Asthma - Risk Factors - Risk Factors

Your environment or occupation, your family history or genes, other medical conditions, your race or ethnicity, or your sex may raise your risk for developing asthma.

Asthma affects people of all ages, but it often starts during childhood. Sometimes asthma develops in adults, particularly women. This type of asthma is called adult-onset or late-onset asthma.

Environment or occupation

Things in your environment, including at work or home, may raise your risk of developing asthma or make asthma symptoms worse.

  • Exposure to cigarette smoke in the womb or in a child’s first few years raises the risk of developing asthma symptoms early in life. This exposure may also affect lung growth and development.
  • Exposure to different microbes in the environment, especially early in life, can affect how the immune system develops. These effects on the immune system may either increase or protect against the risk of developing asthma.
  • Exposures that occur in the workplace, such as chemical irritants or industrial dusts, may also raise the risk of developing asthma in susceptible people. This type of asthma is called occupational asthma. It may develop over a period of years, and it often lasts even after you are no longer exposed.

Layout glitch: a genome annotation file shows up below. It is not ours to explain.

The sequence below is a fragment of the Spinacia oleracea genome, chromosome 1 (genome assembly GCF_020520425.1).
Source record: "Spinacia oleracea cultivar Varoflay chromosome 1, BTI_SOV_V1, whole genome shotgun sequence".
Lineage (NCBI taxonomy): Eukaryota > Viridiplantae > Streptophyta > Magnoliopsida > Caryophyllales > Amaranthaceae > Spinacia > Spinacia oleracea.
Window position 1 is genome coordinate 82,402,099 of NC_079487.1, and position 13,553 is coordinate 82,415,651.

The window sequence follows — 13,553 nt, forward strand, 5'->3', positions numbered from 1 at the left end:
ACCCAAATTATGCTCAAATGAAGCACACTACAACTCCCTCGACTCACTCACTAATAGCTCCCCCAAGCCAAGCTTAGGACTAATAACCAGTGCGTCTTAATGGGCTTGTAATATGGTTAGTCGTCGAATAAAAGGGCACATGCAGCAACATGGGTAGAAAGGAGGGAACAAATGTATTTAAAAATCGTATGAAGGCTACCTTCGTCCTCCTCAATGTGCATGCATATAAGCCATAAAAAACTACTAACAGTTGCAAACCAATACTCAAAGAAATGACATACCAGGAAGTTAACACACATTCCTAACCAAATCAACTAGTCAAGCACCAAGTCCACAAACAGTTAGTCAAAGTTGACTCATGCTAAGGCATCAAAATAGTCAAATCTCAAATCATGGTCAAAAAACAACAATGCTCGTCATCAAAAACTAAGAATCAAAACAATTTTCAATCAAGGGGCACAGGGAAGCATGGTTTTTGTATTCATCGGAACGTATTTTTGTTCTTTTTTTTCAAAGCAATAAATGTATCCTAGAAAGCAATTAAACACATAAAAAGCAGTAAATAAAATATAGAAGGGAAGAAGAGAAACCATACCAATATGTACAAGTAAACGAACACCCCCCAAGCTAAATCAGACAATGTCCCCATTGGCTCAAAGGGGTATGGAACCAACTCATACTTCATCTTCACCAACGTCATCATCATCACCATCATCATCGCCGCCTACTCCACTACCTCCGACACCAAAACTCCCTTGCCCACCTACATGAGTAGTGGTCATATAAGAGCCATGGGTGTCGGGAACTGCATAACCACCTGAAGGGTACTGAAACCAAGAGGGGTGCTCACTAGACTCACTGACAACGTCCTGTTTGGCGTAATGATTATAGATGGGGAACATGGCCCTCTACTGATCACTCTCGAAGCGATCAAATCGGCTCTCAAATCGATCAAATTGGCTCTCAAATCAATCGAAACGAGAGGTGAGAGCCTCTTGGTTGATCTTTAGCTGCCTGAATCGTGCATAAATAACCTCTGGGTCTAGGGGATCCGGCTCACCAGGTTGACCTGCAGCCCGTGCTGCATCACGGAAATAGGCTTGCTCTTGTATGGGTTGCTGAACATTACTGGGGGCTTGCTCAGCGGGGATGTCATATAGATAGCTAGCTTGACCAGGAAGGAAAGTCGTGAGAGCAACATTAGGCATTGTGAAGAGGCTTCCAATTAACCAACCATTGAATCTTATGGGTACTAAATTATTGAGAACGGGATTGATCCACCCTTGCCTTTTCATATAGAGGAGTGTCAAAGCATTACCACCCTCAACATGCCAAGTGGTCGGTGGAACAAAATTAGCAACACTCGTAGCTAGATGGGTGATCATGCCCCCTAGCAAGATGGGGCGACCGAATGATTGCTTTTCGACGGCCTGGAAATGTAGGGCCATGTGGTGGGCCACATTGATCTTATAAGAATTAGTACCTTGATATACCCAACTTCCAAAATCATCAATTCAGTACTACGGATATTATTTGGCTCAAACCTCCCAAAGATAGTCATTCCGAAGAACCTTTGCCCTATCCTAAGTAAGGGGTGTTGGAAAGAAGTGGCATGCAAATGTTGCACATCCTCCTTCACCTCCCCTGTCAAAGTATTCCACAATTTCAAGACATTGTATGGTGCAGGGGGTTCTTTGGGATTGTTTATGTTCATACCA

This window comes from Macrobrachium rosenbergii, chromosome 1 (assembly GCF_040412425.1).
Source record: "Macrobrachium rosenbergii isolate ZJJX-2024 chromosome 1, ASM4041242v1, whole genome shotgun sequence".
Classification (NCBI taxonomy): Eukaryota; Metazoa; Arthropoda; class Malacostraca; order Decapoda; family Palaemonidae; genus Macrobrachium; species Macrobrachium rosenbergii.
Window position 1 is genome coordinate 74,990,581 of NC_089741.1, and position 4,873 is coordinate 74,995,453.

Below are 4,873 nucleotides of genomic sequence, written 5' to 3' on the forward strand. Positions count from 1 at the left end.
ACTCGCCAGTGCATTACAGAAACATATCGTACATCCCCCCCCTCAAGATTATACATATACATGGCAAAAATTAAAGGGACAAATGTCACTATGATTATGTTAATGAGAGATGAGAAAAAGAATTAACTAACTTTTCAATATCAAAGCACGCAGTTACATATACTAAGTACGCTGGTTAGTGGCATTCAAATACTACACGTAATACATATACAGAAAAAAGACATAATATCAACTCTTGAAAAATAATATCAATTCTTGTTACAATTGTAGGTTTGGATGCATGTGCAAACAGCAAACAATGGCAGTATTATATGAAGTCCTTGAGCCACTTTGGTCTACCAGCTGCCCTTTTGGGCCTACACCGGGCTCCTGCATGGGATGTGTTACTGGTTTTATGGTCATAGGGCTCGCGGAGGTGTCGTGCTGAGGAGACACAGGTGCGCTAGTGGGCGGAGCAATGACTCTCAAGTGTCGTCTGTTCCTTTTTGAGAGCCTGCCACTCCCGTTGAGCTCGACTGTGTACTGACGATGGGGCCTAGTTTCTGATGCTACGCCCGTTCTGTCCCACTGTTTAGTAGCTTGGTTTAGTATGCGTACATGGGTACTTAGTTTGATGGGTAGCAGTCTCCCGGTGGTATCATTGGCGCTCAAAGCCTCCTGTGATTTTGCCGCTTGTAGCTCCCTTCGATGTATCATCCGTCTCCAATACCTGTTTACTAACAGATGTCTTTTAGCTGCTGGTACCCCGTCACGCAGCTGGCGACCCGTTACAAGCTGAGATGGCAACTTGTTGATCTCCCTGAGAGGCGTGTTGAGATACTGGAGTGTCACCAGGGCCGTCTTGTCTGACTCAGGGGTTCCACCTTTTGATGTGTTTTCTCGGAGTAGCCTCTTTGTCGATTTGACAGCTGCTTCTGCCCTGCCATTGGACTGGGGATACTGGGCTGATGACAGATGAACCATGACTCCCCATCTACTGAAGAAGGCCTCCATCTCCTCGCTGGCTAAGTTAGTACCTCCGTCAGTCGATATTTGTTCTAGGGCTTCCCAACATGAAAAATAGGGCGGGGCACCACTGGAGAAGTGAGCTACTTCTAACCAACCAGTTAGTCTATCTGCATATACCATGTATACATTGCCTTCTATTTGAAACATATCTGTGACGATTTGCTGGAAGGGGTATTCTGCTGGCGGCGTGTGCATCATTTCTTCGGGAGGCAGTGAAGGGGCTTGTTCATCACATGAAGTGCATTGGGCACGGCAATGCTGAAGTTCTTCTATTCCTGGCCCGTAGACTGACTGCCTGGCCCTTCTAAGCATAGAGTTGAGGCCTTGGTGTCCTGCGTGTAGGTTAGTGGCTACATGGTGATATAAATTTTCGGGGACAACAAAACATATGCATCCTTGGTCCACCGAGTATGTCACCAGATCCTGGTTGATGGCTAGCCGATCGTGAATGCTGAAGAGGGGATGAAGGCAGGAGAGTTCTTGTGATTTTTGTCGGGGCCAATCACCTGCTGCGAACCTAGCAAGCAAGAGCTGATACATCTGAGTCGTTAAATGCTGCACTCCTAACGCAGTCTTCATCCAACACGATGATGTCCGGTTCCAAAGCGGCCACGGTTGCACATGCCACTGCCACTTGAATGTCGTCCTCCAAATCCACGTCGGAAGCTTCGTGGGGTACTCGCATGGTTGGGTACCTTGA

• Poor air quality from pollution or allergens may make asthma worse. Pollutants may include traffic-related air pollution. Allergens in the air may include pollen, dust, or other particles.

Family history and genes

Genes may play a role in the development of asthma because they affect how the immune system develops. More than one gene is likely involved. You inherit genes from your parents. Having a parent who has asthma, especially if the mother has asthma, increases the risk that a child will develop asthma.

Other medical conditions

Asthma is often linked to other medical conditions, such as:

  • Allergies. Asthma is usually a type of allergic reaction. People who have asthma often have other types of allergies. They may have food allergies or get a runny or stuffy nose from pollen. You may be at higher risk for developing asthma if you had allergic reactions in early childhood to substances in the air, such as pollen, dander, mold, or dust. The more things you are allergic to, the higher your risk of asthma.
  • Obesity can increase the chances of developing asthma or worsening asthma symptoms. This may be because people who have obesity can have inflammation or changes in the immune system.
  • Respiratory infections and wheezing. Young children who often have respiratory infections caused by viruses are at highest risk of developing asthma symptoms early in life.

Race or ethnicity

African Americans and Puerto Ricans are at higher risk of asthma than people of other races or ethnicities. African American and Hispanic children are more likely to die from asthma-related causes than non-Hispanic white Americans.


Among children, more boys than girls have asthma. Among teens and adults, asthma is more common among women than men.